Frederick County, Virginia was formed in 1743 from Orange County. Old Frederick County included all or part of four counties in present-day Virginia: Shenandoah, Clarke, Warren, and Frederick, as well as five in present-day West Virginia: Hardy, Hampshire, Berkeley, Jefferson and Morgan.
An early American tavern (or ordinary) was an important meeting place and they were strictly supervised. Innkeepers were respectable members of the community. Taverns offered food and drink. An inn also offered accommodation.
James Wood, Sr. was born about 1697 in England. He attended Oxford University and was a lieutenant in the Royal Navy.
He immigrated to America.
About 1735, he acquired land "on the branches of the Opequon."
In 1738, he built the first Glen Burnie in Winchester, Frederick County, Virginia.,
In 1738 he married Mary Rutherford.
Mary and James' children probably included:
Elizabeth Wood (1739, married Alexander White),
James Wood, Jr. (1741, married Jane Moncure),
Mary Wood (1742),
John Wood (1743, married Susannah Baker), and
Robert Wood (1747, married Comfort Welch).
On the petition of William Hoge, Jun. for leave to keep Ordinary at his House in the County, License is granted him for one year, he having paid the Governor's fees, together with James Wood Gent, his security, entered Bond according to law.
In 1754, William Lupton received an additional 225 acres adjoining his own land and that of Colonel James Wood, Sr. and James Lemmon.
In 1754, James, Sr. was a colonel in the Frederick County militia and was in the campaign against the French.
In 1758, James Wood, Jr. witnessed a lease in Frederick County.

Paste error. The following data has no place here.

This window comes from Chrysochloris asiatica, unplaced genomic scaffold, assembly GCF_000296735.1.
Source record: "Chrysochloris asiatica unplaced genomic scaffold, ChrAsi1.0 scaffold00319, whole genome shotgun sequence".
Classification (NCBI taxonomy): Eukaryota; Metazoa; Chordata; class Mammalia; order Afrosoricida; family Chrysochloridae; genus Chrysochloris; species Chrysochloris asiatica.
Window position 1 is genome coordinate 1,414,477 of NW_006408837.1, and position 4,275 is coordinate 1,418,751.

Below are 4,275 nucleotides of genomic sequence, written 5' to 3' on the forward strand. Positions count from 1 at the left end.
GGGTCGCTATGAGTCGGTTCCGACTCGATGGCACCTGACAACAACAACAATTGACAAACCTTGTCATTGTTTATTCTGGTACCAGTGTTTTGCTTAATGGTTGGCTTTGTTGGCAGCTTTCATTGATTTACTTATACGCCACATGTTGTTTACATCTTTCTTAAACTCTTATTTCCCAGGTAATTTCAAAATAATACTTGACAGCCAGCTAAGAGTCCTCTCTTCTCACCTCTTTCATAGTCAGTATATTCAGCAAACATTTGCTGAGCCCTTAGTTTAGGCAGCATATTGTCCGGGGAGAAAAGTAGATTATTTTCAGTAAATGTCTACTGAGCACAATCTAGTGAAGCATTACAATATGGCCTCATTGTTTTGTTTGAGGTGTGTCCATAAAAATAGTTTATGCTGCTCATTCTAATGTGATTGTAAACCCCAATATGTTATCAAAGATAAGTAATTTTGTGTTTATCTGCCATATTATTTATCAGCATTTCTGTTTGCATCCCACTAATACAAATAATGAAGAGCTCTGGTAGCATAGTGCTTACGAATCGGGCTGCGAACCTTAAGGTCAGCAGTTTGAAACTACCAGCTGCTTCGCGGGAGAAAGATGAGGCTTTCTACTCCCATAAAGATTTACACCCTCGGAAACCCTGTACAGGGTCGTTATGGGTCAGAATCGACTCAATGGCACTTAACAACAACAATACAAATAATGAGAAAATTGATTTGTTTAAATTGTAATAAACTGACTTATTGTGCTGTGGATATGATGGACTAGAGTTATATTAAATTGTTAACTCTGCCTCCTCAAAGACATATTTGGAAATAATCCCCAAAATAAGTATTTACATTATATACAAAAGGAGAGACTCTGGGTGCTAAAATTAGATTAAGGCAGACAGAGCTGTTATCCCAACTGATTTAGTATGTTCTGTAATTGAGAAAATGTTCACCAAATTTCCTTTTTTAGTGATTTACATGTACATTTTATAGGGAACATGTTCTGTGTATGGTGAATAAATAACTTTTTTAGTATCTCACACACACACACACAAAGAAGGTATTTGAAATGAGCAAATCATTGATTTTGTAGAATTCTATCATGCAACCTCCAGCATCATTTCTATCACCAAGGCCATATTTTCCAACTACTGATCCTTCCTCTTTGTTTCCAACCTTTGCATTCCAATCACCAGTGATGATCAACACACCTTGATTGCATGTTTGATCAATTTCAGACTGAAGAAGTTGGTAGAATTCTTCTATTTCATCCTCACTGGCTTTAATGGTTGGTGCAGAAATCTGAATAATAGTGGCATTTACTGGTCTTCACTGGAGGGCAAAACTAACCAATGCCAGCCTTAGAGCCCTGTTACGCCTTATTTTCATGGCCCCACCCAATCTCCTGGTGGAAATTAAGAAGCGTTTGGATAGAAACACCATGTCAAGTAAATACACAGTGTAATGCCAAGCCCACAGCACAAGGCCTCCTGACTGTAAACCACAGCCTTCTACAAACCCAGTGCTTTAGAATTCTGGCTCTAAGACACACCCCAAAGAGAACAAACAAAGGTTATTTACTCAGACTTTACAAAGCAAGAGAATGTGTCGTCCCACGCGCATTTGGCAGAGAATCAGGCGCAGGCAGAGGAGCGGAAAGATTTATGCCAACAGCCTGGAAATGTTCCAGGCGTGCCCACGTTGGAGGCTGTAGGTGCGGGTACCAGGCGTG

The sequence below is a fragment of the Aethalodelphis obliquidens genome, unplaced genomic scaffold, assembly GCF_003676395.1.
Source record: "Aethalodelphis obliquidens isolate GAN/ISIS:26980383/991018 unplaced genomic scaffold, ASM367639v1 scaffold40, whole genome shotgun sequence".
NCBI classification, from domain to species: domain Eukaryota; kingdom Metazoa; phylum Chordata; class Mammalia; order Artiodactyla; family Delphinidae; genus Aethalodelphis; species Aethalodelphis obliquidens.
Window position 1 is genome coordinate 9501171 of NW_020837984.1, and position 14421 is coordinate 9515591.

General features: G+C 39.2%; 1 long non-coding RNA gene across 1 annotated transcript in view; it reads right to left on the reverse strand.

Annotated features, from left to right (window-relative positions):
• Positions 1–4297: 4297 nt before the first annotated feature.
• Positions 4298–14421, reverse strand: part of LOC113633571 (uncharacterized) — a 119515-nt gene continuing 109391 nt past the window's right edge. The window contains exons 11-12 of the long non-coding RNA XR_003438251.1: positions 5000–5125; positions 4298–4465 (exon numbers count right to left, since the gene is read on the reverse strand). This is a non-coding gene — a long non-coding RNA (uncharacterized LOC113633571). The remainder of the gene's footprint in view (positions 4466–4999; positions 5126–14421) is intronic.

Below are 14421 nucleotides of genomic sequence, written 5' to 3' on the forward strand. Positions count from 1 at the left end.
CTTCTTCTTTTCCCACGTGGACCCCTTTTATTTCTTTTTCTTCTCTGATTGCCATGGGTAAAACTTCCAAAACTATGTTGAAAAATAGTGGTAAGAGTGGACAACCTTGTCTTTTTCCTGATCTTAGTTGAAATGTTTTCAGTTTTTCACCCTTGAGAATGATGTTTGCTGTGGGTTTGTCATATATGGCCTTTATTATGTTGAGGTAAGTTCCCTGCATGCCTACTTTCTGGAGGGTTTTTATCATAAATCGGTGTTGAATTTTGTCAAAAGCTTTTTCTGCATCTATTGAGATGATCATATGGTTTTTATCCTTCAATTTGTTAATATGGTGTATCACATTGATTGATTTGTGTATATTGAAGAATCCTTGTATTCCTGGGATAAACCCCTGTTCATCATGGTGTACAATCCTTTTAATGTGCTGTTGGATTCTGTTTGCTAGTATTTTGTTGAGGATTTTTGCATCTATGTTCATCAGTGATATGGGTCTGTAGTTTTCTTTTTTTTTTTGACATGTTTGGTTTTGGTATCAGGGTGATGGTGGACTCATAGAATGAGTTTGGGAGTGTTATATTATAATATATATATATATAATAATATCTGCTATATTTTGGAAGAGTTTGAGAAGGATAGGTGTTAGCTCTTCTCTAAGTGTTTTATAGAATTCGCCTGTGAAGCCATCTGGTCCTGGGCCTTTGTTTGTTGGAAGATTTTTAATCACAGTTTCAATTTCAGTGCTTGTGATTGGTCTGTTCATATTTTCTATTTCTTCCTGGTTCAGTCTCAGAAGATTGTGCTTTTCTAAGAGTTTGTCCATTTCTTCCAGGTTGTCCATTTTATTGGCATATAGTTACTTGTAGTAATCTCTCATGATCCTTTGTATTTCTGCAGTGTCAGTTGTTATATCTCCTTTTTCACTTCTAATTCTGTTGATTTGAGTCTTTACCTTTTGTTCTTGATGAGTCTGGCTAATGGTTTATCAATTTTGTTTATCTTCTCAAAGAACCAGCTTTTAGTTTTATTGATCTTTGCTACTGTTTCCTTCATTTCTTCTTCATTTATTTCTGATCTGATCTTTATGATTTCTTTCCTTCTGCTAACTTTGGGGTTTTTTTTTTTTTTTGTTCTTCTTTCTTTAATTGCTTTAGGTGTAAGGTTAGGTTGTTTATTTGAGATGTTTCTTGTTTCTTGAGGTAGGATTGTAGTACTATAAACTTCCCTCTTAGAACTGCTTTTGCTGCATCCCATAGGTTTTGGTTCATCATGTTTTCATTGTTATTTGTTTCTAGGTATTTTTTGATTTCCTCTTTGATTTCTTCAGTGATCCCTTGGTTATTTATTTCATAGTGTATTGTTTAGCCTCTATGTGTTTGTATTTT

James died in 1759.
The 1759 Frederick County rent roll included James Wood, Colonel James Wood and John Wood.
In 1762, James Wood appeared in the Shenandoah Store Day Book in Winchester.
In 1764, the rent roll included Mrs. Mary Wood, James Wood, and Colonel James Wood.
In 1770, Robert Wood was appointed "to View the Ground from Hogs Creek to Jesse Pugh’s Mill & from the said Mill to Marlbro Furnace."
In 1782, the Frederick County rent roll included John Wood.
Opequon Creek is tributary of the Potomac River. It joins the Potomac northeast of Martinsburg and its source is at the foot of Great North Mountain. It is part of the boundary between Frederick and Clarke counties in Virginia and between Berkeley and Jefferson counties in West Virginia.
A grist mill is a building where a miller grinds gain into flour.
Joseph Wood was born about 1755 in Chester County, Pennsylvania. He was the son of William Wood.
1764 a Joseph Wood was on the Frederick County rent roll.
In 1780, Joseph married Rachel Lupton. Rachel was the daughter of Joseph Lupton.
In 1781, Joseph and Rachel were disowned at Hopewell for their premarital relations.
In 178,3 he purchased land on Hogue Creek in Frederick County and built a flour mill.
Joseph requested to be reinstated in 1785 at Hopewell. A committee was appointed to visit him. He was married contrary to discipline.
In 1787, Joseph moved to Parkins Mills in Frederick County where he continued as a miller.
In 1798, he was reinstated at Hopewell.
Joseph Wood forwarded a paper to this Meeting condemning his former Misconduct to wit
Whereas I have had a birthright and Education with the people call'd Quakers but for want of taking heed to the dictates of truth which would have preserved me from Evil I have so far deviated as to be disowned for which I am Sorry. I desire my friends will pass by my offence and receive me again under their care as my future conduct may tender me worthy
given under my hand this 5th day of the 11th month, 1798